Once you have identified your high potentials, remember that knowledge workers are fundamentally motivated by the combination of autonomy, mastery, and purpose. Family firms are typically strong on the purpose dimension, given their traditionally strong values and many noble initiatives. While a special effort should be made to satisfy the autonomy dimension following the shift to remote or hybrid work since the pandemic, we believe that the key to retention will be offering your people the chance to become the great leaders they were always meant to be, based on their unique and personal potential profiles. This article will show you how to do so, with a focus on not just increasing your retention, but also on developing people’s leadership competence in better and faster ways.

3. Check compensation packages for competitiveness

In today’s global environment of high inflation, coupled with increased challenges in hiring and shifting industry attractiveness, a basic check on the overall competitiveness of your compensation packages is a necessary condition just to stay in the game.

To retain top talent, the first thing you need to do is classify leaders into “local,” “national,” or even “global” categories according to the location of their prospective employers, with the last two groups being much more likely to leave for companies in other markets where they could drastically increase their compensation. For the stars in these groups, you’ll want to set up compensation packages with base salaries in line with the local cost of living, but yearly bonuses that will allow them to have a similar saving capacity as they would have elsewhere. With today’s technological advances and global comfort with virtual contributions and remote work, most of your senior leaders have the capacity to work for any company in any location, which completely changes their potential earning capacity, particularly if they’re moving from less developed markets or lower-cost locations to those with a higher cost of living and inherently higher salaries. This is the reality of today’s work-from-anywhere world.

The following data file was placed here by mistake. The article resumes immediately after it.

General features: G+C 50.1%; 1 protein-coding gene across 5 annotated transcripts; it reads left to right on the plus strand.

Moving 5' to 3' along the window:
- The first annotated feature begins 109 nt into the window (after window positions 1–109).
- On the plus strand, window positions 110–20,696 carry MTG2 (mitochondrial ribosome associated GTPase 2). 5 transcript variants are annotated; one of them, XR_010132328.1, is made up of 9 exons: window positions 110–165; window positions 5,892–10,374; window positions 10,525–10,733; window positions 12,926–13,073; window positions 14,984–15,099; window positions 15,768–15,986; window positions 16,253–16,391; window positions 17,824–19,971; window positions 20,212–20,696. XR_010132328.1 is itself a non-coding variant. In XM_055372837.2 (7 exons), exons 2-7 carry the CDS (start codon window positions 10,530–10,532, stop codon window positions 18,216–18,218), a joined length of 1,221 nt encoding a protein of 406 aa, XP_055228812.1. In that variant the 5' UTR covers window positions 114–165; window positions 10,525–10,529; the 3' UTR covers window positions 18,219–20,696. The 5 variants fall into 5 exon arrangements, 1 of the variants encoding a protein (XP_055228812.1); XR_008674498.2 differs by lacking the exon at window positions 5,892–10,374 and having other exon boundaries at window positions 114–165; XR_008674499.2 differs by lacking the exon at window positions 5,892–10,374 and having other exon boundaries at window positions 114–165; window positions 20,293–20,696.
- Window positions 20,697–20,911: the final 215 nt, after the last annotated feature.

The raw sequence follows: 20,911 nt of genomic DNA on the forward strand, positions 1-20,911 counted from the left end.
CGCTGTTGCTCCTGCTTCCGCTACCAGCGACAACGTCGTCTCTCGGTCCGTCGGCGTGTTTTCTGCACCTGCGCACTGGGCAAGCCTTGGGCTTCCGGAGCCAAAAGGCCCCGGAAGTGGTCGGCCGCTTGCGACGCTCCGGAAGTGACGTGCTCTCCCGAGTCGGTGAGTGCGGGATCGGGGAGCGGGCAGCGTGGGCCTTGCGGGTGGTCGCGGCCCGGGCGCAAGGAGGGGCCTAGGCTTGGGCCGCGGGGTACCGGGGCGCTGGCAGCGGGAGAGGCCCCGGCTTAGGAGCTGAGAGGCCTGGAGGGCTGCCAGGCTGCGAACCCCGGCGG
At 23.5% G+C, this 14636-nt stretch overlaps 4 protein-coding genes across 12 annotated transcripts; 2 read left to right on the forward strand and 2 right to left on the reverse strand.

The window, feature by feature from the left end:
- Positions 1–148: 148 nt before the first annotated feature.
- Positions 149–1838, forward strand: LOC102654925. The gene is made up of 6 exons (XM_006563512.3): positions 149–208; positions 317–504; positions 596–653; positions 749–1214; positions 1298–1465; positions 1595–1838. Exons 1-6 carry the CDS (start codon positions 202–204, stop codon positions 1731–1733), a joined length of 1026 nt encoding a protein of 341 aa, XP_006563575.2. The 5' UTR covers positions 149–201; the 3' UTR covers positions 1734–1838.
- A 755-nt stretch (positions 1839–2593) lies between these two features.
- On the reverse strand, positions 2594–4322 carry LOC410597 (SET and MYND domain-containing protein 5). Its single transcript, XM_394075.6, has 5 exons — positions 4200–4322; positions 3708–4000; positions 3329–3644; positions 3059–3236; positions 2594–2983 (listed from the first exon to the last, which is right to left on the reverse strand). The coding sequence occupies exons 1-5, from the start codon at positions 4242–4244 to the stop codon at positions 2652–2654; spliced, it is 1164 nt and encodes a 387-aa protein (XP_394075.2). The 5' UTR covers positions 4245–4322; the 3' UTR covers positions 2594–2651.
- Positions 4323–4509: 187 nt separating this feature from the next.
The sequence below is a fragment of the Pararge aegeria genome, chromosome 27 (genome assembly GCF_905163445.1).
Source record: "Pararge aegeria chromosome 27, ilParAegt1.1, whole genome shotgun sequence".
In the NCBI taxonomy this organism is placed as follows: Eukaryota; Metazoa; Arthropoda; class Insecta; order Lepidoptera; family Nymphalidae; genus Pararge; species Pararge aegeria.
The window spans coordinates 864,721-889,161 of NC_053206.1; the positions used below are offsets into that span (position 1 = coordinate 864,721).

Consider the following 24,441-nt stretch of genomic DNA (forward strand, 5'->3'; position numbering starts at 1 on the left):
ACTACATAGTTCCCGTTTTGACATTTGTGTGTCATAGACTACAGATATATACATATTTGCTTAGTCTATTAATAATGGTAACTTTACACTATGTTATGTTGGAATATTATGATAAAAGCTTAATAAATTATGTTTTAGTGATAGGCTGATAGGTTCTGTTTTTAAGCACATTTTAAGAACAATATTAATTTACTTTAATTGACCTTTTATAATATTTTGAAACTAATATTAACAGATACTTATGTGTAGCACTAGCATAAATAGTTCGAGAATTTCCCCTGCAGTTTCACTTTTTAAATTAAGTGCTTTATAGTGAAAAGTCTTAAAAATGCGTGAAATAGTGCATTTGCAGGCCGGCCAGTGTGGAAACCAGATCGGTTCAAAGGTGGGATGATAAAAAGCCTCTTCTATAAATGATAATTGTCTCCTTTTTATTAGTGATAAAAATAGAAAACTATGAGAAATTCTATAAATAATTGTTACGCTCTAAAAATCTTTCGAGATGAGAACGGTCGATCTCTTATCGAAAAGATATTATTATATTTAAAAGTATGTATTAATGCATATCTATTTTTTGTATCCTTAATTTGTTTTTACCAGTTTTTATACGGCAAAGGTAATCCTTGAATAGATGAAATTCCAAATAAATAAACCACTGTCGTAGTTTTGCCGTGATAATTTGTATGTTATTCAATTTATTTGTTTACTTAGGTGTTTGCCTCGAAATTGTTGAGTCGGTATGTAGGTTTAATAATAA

In addition, you should make at least a subjective assessment of each of your key leaders’ strategic importance, by pondering their combination of competence and potential against the criticality of their roles, the ease of replacing them, and the expected market demand for their roles. Once you have identified your most strategic leaders, you should get a basic sense about the competitiveness of their compensation packages. The rapid pay distortions caused by high inflation and the changing dynamics of talent demand can rapidly make your compensation packages unfair for your most strategic talent. While compensation should not be the top motivator for your best talent, research shows that even our primate cousins get seriously offended (and literally quit) when they receive unfair rewards.